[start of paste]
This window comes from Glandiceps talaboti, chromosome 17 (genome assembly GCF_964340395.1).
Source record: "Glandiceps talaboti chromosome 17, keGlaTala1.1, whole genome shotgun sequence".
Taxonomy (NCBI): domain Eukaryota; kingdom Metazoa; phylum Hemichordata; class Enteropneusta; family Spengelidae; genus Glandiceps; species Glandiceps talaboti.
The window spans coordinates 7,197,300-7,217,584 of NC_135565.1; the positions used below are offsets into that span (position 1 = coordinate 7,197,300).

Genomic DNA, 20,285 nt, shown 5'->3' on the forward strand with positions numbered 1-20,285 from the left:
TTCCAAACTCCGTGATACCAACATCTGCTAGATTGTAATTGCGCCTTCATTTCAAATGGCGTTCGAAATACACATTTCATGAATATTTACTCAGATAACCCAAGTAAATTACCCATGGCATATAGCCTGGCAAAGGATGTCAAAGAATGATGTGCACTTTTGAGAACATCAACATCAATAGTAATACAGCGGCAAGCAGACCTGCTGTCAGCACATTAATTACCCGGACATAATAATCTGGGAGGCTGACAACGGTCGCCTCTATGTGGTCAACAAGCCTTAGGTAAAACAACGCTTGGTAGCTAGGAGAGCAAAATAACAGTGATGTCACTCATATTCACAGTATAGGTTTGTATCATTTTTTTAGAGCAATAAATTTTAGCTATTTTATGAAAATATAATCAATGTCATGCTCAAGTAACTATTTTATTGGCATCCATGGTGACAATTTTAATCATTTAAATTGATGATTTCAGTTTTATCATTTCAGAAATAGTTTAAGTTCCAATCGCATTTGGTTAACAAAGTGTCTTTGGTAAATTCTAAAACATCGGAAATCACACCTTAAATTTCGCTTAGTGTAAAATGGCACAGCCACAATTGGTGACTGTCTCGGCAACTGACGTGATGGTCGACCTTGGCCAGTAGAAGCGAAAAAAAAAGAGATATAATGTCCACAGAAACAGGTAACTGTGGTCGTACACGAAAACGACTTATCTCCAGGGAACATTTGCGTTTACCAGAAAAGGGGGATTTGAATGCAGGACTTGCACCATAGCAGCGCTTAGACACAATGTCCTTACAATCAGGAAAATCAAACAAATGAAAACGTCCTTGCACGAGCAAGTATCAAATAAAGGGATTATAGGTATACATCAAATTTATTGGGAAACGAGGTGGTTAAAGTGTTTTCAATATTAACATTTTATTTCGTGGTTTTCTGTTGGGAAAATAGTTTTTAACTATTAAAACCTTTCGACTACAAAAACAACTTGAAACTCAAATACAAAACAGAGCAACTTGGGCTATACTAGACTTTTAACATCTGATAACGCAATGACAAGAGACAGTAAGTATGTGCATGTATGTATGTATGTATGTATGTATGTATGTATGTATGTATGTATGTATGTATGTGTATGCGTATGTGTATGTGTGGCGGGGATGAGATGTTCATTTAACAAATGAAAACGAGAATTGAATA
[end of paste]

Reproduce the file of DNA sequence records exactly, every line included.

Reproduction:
This window comes from Glandiceps talaboti, chromosome 17 (genome assembly GCF_964340395.1).
Source record: "Glandiceps talaboti chromosome 17, keGlaTala1.1, whole genome shotgun sequence".
Taxonomy (NCBI): domain Eukaryota; kingdom Metazoa; phylum Hemichordata; class Enteropneusta; family Spengelidae; genus Glandiceps; species Glandiceps talaboti.
The window spans coordinates 7,197,300-7,217,584 of NC_135565.1; the positions used below are offsets into that span (position 1 = coordinate 7,197,300).

Genomic DNA, 20,285 nt, shown 5'->3' on the forward strand with positions numbered 1-20,285 from the left:
TTCCAAACTCCGTGATACCAACATCTGCTAGATTGTAATTGCGCCTTCATTTCAAATGGCGTTCGAAATACACATTTCATGAATATTTACTCAGATAACCCAAGTAAATTACCCATGGCATATAGCCTGGCAAAGGATGTCAAAGAATGATGTGCACTTTTGAGAACATCAACATCAATAGTAATACAGCGGCAAGCAGACCTGCTGTCAGCACATTAATTACCCGGACATAATAATCTGGGAGGCTGACAACGGTCGCCTCTATGTGGTCAACAAGCCTTAGGTAAAACAACGCTTGGTAGCTAGGAGAGCAAAATAACAGTGATGTCACTCATATTCACAGTATAGGTTTGTATCATTTTTTTAGAGCAATAAATTTTAGCTATTTTATGAAAATATAATCAATGTCATGCTCAAGTAACTATTTTATTGGCATCCATGGTGACAATTTTAATCATTTAAATTGATGATTTCAGTTTTATCATTTCAGAAATAGTTTAAGTTCCAATCGCATTTGGTTAACAAAGTGTCTTTGGTAAATTCTAAAACATCGGAAATCACACCTTAAATTTCGCTTAGTGTAAAATGGCACAGCCACAATTGGTGACTGTCTCGGCAACTGACGTGATGGTCGACCTTGGCCAGTAGAAGCGAAAAAAAAAGAGATATAATGTCCACAGAAACAGGTAACTGTGGTCGTACACGAAAACGACTTATCTCCAGGGAACATTTGCGTTTACCAGAAAAGGGGGATTTGAATGCAGGACTTGCACCATAGCAGCGCTTAGACACAATGTCCTTACAATCAGGAAAATCAAACAAATGAAAACGTCCTTGCACGAGCAAGTATCAAATAAAGGGATTATAGGTATACATCAAATTTATTGGGAAACGAGGTGGTTAAAGTGTTTTCAATATTAACATTTTATTTCGTGGTTTTCTGTTGGGAAAATAGTTTTTAACTATTAAAACCTTTCGACTACAAAAACAACTTGAAACTCAAATACAAAACAGAGCAACTTGGGCTATACTAGACTTTTAACATCTGATAACGCAATGACAAGAGACAGTAAGTATGTGCATGTATGTATGTATGTATGTATGTATGTATGTATGTATGTATGTATGTATGTATGTGTATGCGTATGTGTATGTGTGGCGGGGATGAGATGTTCATTTAACAAATGAAAACGAGAATTGAATA